Abstract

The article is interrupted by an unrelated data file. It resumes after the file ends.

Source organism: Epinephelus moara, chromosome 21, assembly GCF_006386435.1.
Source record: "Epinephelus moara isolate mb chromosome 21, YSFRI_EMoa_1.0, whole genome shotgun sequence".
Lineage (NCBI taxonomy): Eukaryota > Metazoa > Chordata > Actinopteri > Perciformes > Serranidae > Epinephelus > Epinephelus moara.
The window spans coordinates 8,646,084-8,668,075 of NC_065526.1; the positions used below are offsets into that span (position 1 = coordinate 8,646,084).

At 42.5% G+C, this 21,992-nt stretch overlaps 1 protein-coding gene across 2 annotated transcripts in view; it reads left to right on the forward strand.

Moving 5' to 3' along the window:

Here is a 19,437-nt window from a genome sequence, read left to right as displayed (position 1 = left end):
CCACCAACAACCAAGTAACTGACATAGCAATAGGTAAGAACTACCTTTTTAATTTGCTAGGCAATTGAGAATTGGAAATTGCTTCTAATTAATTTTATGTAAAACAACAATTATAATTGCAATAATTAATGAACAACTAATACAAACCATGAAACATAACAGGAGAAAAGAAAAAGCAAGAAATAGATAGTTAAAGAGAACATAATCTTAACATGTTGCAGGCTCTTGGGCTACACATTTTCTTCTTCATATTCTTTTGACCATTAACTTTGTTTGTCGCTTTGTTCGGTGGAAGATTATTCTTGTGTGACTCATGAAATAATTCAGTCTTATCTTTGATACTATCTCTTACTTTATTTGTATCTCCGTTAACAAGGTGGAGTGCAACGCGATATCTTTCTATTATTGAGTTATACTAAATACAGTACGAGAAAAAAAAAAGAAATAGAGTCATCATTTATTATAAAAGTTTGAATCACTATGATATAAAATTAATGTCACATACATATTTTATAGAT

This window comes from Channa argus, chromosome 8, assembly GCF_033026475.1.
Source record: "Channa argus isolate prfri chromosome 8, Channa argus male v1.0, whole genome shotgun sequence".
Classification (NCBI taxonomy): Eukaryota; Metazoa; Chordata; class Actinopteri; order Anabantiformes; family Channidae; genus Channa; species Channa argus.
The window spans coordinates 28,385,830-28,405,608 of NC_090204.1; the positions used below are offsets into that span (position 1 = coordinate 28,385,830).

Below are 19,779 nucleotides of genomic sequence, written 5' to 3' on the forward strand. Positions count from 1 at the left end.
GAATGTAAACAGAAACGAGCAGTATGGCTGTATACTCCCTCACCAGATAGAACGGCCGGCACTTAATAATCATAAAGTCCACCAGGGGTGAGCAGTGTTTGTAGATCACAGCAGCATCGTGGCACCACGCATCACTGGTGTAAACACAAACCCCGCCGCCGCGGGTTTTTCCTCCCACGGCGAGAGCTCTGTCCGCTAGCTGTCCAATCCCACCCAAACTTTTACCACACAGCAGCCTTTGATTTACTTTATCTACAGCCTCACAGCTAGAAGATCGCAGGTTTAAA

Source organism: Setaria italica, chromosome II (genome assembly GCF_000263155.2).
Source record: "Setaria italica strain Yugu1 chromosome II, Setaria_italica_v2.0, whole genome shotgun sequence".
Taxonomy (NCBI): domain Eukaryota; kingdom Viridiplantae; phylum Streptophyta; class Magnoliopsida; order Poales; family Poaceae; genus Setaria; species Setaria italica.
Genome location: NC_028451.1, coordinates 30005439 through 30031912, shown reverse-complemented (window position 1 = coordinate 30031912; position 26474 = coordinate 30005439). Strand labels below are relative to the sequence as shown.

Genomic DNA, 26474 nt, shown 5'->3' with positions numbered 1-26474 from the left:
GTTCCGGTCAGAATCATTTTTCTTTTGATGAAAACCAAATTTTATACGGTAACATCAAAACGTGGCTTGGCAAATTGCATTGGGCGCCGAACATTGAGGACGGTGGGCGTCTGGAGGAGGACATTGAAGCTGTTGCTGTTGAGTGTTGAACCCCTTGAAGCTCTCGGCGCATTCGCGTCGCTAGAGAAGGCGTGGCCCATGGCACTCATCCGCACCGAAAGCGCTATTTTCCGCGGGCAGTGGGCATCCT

A 3.2 km profile of mixed carbonates and clastics is superbly exposed in Slaughter Canyon in the Guadalupe Mountains of southern New Mexico and provides a seismic-scale panorama of stratal architecture and cyclic facies relationships across the Upper Permian shelf margin of the Delaware basin. The upper Seven Rivers and Yates Formations exposed in the mapped profile behind the Capitan reef margin are characterized by extreme seaward thickening and strongly progradational architecture. Meter-scale cycles exhibit systematic lithofacies changes in a seaward direction, spanning pisolitic shelf-crest to skeletal outer-shelf facies tracts. Retrogradational, aggradational, and progradational stacking patterns of meter-scale cycles in the Yates define four complete high-frequency sequences (Y1-Y4) and the lower half of a fifth (Y5) that continues into the overlying Tansill Formation. Individual Yates high-frequency sequences are fundamentally macroscale versions of Yates meter-scale cycles, on the basis of comparable internal arrangements of lithofacies and their seaward-thickening geometry. The evolution of the Yates-Capitan shelf margin from Y1 through Y4 is expressed by systematic trends in downdip thickness changes, lateral extent of facies tracts relative to the Capitan reef margin, aspect ratios of facies tracts, progradation:aggradation ratios and derived offlap angles, and progradation rates. These trends reflect the position of individual high-frequency sequences in the larger scale Yates-Tansill composite sequence. Long-term changes in aspect ratios record the progressive seaward migration and lateral expansion of the shelf-crest facies tract from Y1 through Y4 and the reciprocal seaward-stepping architecture and lateral contraction of the outer-shelf facies tract. The four Yates high-frequency sequences in Slaughter Canyon are characterized by an average offlap angle of 3.68, whereas the corresponding average growth angle for the time-equivalent Capitan reef is 5.28. The higher reef growth angle reflects the greater amount of accommodation available near the outer shelf-to-reef transition as well as limitations to seaward growth imposed by the steepness of the reef front. The Yates shelf prograded at an average rate of 2.1 m/k.y., whereas the time-equivalent Capitan reef prograded at a rate of 1.7 m/k.y. The strongly progradational architecture of the Yates shelf resulted in a progressive decrease in the depth of the Capitan reef through time from a maximum of approximately 65 m during early Yates time to near sea level during the latest stages of the Yates platform. The abrupt seaward expansion within each Yates high-frequency sequence occurs directly above the terminal reef margin of the preceding high-frequency sequence. The underlying reef likely acted as a foundation to localize the basinward shift in deposition associated with sea-level fall along high-frequency sequence boundaries, contributing to the seaward thickening and progradational "step-out" of the outer shelf. Architectural changes controlled by the interaction between relative sea level and antecedent depositional topography may be a fundamental characteristic of many progradational shelf margins.

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